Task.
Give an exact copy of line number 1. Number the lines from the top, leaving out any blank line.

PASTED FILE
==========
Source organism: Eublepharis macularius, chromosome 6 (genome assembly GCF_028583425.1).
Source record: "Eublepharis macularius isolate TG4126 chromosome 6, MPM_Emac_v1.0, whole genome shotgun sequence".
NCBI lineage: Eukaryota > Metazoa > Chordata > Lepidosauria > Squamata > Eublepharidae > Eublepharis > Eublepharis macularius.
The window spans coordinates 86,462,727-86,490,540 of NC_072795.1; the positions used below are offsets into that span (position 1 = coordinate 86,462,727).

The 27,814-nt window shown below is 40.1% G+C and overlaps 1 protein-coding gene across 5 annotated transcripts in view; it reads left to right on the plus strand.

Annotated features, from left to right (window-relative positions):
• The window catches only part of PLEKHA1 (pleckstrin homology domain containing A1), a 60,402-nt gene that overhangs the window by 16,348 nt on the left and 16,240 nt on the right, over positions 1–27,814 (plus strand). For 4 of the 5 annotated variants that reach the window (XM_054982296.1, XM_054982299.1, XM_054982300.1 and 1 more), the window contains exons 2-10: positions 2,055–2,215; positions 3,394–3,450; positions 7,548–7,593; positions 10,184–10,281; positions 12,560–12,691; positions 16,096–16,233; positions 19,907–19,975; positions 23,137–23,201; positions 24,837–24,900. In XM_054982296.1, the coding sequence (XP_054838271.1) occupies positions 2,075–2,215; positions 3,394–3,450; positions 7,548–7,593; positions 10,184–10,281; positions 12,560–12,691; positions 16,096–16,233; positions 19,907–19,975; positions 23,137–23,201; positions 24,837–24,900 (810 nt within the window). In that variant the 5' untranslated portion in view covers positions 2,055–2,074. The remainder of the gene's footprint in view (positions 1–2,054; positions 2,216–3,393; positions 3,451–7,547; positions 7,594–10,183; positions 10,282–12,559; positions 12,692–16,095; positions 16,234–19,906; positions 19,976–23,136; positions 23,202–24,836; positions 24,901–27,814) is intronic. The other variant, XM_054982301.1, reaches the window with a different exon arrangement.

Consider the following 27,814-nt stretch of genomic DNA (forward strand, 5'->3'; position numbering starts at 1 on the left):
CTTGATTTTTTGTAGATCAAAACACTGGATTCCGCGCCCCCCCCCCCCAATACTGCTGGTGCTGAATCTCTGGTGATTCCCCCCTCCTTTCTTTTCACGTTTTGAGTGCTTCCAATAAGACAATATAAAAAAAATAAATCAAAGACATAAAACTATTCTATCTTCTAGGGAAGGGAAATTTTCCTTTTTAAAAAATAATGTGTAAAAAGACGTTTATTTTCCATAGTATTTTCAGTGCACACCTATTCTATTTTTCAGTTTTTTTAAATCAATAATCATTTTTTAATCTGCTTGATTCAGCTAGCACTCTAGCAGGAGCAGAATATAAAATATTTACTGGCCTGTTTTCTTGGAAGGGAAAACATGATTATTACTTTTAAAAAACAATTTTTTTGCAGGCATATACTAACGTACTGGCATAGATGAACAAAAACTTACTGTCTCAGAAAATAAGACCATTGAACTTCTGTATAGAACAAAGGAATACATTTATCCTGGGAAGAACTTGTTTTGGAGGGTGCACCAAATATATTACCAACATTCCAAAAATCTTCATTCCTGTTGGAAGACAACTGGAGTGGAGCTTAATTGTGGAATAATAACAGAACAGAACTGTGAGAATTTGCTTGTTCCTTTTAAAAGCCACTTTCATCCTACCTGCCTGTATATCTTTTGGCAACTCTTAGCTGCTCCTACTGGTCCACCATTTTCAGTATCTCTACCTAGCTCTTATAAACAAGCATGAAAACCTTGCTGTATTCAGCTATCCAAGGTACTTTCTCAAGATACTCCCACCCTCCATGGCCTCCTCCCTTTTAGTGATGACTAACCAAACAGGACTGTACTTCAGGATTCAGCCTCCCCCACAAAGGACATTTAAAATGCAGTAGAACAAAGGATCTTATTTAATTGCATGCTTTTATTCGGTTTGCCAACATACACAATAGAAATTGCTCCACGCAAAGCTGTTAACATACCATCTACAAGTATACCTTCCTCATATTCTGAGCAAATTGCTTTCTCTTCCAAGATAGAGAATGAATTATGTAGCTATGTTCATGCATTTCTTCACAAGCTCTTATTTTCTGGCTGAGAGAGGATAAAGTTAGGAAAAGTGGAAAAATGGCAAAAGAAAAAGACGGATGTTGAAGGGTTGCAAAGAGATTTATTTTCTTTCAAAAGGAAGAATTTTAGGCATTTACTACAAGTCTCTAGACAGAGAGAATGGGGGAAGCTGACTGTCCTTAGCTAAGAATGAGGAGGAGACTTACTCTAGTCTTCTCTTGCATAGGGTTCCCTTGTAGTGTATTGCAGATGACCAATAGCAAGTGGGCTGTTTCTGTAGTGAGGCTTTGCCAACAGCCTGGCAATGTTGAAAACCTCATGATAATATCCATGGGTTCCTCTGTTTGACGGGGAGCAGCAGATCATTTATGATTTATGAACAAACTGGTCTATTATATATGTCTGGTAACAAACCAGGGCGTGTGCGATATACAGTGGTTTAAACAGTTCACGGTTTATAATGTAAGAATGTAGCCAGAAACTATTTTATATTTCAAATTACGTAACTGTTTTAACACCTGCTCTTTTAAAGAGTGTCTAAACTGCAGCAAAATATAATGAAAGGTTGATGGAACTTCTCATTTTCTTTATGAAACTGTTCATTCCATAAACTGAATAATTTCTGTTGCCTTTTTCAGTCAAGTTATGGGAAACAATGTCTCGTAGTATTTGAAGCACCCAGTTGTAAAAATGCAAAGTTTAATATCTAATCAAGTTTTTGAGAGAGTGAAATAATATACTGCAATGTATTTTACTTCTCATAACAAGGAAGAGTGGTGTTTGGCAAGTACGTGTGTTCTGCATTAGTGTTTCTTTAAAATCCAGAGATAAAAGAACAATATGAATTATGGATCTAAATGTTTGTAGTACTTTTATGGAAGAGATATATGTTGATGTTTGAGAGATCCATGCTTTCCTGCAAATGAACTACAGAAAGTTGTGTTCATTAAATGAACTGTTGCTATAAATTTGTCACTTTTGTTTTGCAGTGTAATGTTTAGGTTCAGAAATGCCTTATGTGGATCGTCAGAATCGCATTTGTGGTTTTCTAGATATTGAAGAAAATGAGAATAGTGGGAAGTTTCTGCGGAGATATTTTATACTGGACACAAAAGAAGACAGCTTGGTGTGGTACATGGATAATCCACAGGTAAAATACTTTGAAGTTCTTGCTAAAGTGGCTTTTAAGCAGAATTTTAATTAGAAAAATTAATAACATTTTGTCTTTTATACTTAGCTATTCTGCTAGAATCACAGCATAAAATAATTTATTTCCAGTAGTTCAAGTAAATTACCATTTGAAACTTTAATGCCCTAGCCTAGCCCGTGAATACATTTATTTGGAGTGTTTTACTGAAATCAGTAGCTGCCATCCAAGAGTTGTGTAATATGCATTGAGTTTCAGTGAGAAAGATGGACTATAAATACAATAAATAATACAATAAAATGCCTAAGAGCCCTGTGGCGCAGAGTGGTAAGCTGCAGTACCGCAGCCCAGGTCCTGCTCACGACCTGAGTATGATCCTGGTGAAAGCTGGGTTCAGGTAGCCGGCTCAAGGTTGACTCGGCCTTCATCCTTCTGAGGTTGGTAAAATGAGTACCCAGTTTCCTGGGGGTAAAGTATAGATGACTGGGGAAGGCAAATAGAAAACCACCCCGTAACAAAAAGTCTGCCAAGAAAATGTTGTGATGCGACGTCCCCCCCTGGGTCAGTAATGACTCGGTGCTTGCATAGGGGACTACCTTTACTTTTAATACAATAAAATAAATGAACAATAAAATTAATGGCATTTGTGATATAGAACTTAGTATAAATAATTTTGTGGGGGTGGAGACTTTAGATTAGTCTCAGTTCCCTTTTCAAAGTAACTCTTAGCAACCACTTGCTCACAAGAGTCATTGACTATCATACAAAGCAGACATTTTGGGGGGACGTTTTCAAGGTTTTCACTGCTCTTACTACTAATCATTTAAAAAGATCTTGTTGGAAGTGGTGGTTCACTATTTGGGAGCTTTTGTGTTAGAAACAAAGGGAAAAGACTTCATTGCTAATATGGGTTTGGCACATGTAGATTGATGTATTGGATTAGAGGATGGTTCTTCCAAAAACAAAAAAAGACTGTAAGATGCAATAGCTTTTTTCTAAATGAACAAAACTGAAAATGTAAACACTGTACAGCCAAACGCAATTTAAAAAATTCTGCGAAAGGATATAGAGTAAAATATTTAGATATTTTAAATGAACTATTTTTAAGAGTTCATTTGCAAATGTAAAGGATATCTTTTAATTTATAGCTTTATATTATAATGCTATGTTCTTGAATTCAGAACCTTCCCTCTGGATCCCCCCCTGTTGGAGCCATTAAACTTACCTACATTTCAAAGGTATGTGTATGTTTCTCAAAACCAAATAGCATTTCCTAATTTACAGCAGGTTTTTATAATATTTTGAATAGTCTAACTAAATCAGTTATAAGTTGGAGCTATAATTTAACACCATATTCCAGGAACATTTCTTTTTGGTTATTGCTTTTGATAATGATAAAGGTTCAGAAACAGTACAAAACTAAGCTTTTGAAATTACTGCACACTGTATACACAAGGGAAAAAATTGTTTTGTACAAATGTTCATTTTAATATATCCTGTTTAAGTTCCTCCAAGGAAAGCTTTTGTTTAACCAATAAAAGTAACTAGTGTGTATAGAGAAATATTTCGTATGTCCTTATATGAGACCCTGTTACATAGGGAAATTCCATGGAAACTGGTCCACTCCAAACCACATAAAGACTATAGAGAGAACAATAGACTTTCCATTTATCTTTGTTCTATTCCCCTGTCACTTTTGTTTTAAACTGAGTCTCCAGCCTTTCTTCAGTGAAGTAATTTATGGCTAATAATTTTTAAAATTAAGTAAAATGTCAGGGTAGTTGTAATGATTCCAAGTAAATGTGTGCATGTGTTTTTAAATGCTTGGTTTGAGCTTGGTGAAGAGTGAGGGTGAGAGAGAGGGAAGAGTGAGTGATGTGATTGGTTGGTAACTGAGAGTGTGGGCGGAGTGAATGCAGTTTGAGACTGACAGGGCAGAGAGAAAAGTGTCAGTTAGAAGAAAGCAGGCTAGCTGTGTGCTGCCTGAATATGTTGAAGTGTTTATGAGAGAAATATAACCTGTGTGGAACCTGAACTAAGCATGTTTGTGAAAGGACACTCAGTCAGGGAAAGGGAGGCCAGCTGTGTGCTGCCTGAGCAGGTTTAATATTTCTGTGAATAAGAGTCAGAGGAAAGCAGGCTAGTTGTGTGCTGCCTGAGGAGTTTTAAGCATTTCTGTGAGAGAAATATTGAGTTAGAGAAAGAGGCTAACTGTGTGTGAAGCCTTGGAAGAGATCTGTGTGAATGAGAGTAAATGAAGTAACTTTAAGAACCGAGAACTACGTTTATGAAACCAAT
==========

Source organism: Eublepharis macularius, chromosome 6 (genome assembly GCF_028583425.1).